Our day out in the campo

I don’t know how common it is in other parts of Spain, but we have noticed that many Jumillanos who live in town during the week will retreat to their home in the campo most weekends and especially during the summer months.  Many of our younger friends have parents or grandparents who own a property in the countryside, others will buy (or maybe inherit) an older property and do it up gradually.  Most of these second residences are located only a few kilometres outside Jumilla, some of them in pueblos such as Fuente del Pino or Torre del Rico.

Our good friends Juana María and Salvador share a small country property with Salvador’s sister Belen and her husband Pablo, and have kindly invited us to spend the afternoon there on several occasions.  On Sunday they invited our English friends John and Lesley to come along as well, so Lesley unselfishly offered to be the chauffeuse, allowing her grateful husband John to enjoy a few glasses of vino tinto.   

The bungalow is well off the beaten track - take a right turn off the main road, then left onto a bumpy road, right again onto a dirt track and you will see it just past the peach trees on the right.  Last time we visited we saw the owner of the peach trees, who told us to help ourselves.  Needless to say we didn’t hesitate!

Although the house is tiny, with just one main room and a bathroom, it has all the necessities to enjoy a summer day in the countryside: barbeque, swimming pool and tennis courts.  Lesley and I have vowed to take tennis racquets the next time we get invited there, although on Sunday it would have been too hot for even a gentle game of tennis.

We had time to have a leisurely swim (paddle, in my case) and lounge around before lunch.  Our dog Lisa had been invited, but she gave the swimming pool a wide berth, preferring to roll about in the grass and chase a few flies.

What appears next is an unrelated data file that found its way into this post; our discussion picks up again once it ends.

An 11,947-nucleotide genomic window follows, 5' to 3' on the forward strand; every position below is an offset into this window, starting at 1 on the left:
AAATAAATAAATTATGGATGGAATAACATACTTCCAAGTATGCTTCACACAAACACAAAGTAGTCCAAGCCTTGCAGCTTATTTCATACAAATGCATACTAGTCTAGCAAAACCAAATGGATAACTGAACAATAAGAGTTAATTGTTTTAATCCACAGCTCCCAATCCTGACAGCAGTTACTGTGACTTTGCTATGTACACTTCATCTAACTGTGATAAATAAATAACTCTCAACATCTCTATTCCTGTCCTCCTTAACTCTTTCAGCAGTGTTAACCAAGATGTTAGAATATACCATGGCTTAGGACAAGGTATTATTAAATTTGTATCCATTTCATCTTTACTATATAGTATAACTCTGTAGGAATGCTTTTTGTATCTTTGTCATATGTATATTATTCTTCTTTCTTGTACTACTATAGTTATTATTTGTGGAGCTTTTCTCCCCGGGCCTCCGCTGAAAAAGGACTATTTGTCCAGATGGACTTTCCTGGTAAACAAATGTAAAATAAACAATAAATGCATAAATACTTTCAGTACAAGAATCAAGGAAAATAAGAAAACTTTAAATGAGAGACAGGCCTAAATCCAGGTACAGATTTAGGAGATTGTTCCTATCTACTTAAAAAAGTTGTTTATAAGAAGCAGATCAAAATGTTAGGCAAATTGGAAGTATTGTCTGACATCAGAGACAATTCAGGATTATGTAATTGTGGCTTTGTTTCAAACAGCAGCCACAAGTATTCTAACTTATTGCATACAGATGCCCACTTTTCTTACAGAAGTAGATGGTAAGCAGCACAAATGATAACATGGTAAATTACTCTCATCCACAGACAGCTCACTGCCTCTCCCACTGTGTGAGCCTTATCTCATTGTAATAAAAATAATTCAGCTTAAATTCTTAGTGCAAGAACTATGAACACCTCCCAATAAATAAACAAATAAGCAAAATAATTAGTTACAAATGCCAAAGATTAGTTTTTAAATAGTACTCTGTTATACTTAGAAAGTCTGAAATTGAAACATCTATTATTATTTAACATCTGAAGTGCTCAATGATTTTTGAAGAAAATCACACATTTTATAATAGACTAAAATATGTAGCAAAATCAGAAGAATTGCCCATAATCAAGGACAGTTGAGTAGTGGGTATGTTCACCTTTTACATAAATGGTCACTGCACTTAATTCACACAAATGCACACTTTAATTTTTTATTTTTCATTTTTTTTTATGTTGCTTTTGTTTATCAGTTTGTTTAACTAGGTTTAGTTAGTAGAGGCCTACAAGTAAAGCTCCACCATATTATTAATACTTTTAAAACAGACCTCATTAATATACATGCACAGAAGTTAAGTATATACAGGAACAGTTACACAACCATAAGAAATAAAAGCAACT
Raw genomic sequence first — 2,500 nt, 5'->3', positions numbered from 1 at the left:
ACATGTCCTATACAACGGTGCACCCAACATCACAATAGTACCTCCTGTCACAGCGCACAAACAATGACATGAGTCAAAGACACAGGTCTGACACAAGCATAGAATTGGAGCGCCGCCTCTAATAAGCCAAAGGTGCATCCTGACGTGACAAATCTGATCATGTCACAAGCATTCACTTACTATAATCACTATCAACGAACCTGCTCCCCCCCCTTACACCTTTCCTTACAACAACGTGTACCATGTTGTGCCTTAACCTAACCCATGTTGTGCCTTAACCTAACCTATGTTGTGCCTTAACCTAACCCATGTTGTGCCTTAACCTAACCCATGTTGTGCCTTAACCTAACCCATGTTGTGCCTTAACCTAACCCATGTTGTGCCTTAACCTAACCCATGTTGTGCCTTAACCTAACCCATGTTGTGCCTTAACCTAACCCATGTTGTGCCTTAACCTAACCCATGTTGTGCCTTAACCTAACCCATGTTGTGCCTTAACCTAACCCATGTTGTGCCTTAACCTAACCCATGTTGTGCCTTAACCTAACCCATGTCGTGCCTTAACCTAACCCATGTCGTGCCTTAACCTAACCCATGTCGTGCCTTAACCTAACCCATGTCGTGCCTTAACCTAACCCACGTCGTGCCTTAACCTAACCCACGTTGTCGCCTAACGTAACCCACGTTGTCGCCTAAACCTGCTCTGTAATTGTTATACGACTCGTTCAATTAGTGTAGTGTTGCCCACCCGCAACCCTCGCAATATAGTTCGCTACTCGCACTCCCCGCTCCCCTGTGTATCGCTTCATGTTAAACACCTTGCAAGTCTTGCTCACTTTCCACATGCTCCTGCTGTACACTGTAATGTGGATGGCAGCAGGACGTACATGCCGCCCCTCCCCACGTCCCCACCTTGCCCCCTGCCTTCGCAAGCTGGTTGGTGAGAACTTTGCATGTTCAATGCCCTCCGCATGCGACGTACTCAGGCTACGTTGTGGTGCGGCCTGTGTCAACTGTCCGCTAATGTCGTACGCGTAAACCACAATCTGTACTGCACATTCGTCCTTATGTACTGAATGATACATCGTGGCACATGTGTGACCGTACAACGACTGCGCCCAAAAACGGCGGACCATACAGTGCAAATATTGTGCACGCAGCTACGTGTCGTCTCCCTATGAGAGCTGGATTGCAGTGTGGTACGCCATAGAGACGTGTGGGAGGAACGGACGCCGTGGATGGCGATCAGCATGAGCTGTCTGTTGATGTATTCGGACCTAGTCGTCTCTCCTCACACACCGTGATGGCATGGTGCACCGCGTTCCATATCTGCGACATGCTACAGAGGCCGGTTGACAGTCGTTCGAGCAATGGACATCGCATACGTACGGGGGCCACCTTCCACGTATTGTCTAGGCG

A lazy sunny Sunday afternoon

As I am a difficult guest (I don’t eat any meat plus I won’t touch tomatoes), I always take something suitable for me  to eat, just in case.  However Juana María is a very good friend and she always remembers my dietary fads: the tomatoes were on a separate plate, plus there was plenty of non-meaty food to suit me. 

The table was set out with lots of different dishes as aperitivos: local empanadas (with tuna but without tomato!); nuts and dried fish; cheese on tostados; tomatoes; stuffed peppers; smoked salmon on bread.  The two Spanish men had been busy outside dealing with the barbeque (yes, it’s very much a male thing, even in Spain!), so a huge platter of meat appeared, however they had thoughtfully grilled swordfish separately for me.  We than had the most delicious fresh sardines that I have ever tasted: Lesley and I both had one then grabbed another one before they all went! 

This was followed by fresh melon and watermelon, plus local pastries.  John and I had brought some chocolate truffles from Mercadona, which went down well with the coffee and brandy.  This type of feast isn’t unusual in Spain, as we have experienced it before when invited over to our neighbour’s apartment for lunch.  No wonder the traditional siesta is still observed here!

Another necessity in Spain, even if it’s only a weekend pad, is a TV to watch sport.  John and I had been wondering if it would be bad-mannered to mention the Tour de France and Formula One, however we didn’t have to worry, as Salvador turned the TV on.  We tried not to look too pleased when Mark Cavendish won the green jersey and the Australian Cadel Evans won the Tour, with Spain’s Alberto Contador and Samuel Sanchez down in 5th and 6th places.  However then Lewis Hamilton beat Spain’s Fernando Alonso – all I can say is that it’s lucky that we are all good friends!

That was Sunday lunch Spanish-style – so although we had plenty of food at home, we didn’t need anything else to eat that day.  It makes you wonder why more Spanish señoras aren’t overweight, though that may be down to another Spanish tradition: in the mornings they are all busy sweeping and mopping their floors, then throwing the water into the street, whenever we go out to the shops or for coffee.

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